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LSO St Luke's

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LSO St Luke's

St Luke Old Street
2006 photo
Country United Kingdom
Denomination Deconsecrated, previously Church of England
History
Founded 1773
Dedication St Luke
Architecture
Architect(s) John James and Nicholas Hawksmoor


St Luke is a historic Anglican church building in the London Borough of Islington. It is now a music centre operated by the London Symphony Orchestra and known as LSO St Luke's. It is the home of the LSO's community and music education programme, LSO Discovery. The main body of the church seats up to 372 and is used by the LSO for rehearsals, and by a wide variety of musicians for performances and recording. Additional rooms in the crypt provide practice facilities for professional musicians, students and community groups.

History

The church is sited on Old Street, north of the City of London, and was built to relieve the church of St Giles-without-Cripplegate, Cripplegate,[1] under the Commission for Building Fifty New Churches, an attempt to meet the religious needs of London's burgeoning 18th century population. It was completed and the corresponding parish of St Luke's created in 1733.

The church was designed by John James, though the obelisk spire, a most unusual feature for an Anglican church, the west tower and the flanking staircase wings were by Nicholas Hawksmoor.[2] It stood in the historically marshy Moorfields area, and from an early date suffered from problems of subsidence.

Buried in the small churchyard are architect George Dance the Elder, at one time a member of the vestry, and in a chest tomb, father and son type founders William Caslon.[3]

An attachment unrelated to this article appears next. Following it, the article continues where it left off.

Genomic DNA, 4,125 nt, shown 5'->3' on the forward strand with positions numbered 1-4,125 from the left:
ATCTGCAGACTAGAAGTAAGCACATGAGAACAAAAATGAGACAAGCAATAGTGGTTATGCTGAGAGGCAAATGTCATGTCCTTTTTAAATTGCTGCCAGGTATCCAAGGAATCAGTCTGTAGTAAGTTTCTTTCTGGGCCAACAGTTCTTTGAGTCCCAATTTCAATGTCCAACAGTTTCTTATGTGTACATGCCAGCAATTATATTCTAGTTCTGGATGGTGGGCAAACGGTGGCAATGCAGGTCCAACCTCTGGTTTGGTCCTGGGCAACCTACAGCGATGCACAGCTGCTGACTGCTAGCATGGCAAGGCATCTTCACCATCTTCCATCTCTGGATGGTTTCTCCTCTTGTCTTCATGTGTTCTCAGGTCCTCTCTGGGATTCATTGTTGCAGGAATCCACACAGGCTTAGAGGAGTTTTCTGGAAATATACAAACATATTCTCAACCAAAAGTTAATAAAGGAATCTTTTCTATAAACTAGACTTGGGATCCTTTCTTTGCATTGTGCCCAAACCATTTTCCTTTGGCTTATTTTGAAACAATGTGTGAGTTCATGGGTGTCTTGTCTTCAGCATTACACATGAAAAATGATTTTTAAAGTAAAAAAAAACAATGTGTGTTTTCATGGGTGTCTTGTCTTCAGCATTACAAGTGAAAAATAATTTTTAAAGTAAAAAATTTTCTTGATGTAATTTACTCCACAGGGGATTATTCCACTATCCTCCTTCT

Deconsecration and reuse

The parish was reunited with St Giles in 1959 and the font and organ case from St Luke's was moved there. The church was closed by the Church of England Diocese of London in 1964 after subsidence made it unsafe, and it lay empty. The roof was removed two years later for safety reasons and the shell became a dramatic ruin for 40 years, overgrown with trees, despite being a Grade I listed building.

After several controversial proposals to redevelop offices inside the retained walls, it was converted by the St Luke Centre Management Company Ltd for the London Symphony Orchestra as a concert hall, rehearsal, recording space and educational resource. The conversion was designed by Axel Burrough at London architects Levitt Bernstein, who installed a heavy concrete slab roof which keeps out traffic noise from the nearby road. Though this is similar in profile to the former eighteenth century roof, its great weight is supported on tall steel columns inside the hall described by the designer as 'tree-like'. The interior acoustic can be varied for different events, from full orchestra to soloists, by the use of absorbent surfaces that unroll like blinds across the ceiling and down the walls, whilst the seating and staging is also highly flexible.[4] A total of 1053 burials were recorded and removed during the restoration of the crypt. A documentary "Changing Tombs" covering the removal of the burials was produced at the time and can be found on YouTube.

Special events

The venue regularly hosts open rehearsals by the London Symphony Orchestra in advance of concerts at the nearby Barbican Hall, and has pioneered genre-busting events such as the Eclectica series, which combines classical, jazz, experimental and electronic sound-worlds.[5]

During 2006 the BBC used the venue to record concerts by Bruce Springsteen and Paul Simon for broadcast.

Sir Elton John also recorded a concert to publicise his album The Captain & The Kid.

In 2007 MTV used the venue to record a concert from Editors, for broadcast in the same year.

Patti Smith, Philip Glass and Lenny Kaye performed a tribute to Allen Ginsburg in 2007.

Van Morrison recorded a concert at St Luke's on BBC Four Sessions on 25 April 2008 featuring songs from his 2008 album, Keep It Simple.[6]

In September 2008, Duffy played there for BBC Sessions; the concert was televised 12 October 2008.

References

External links

  • LSO site on church
  • Angela Boyle, Ceridwen Boston and Annsofie Witkin (Oxford Archaeology, 2005)

Coordinates: 51°31′30.66″N 0°5′38.61″W / 51.5251833°N 0.0940583°W / 51.5251833; -0.0940583

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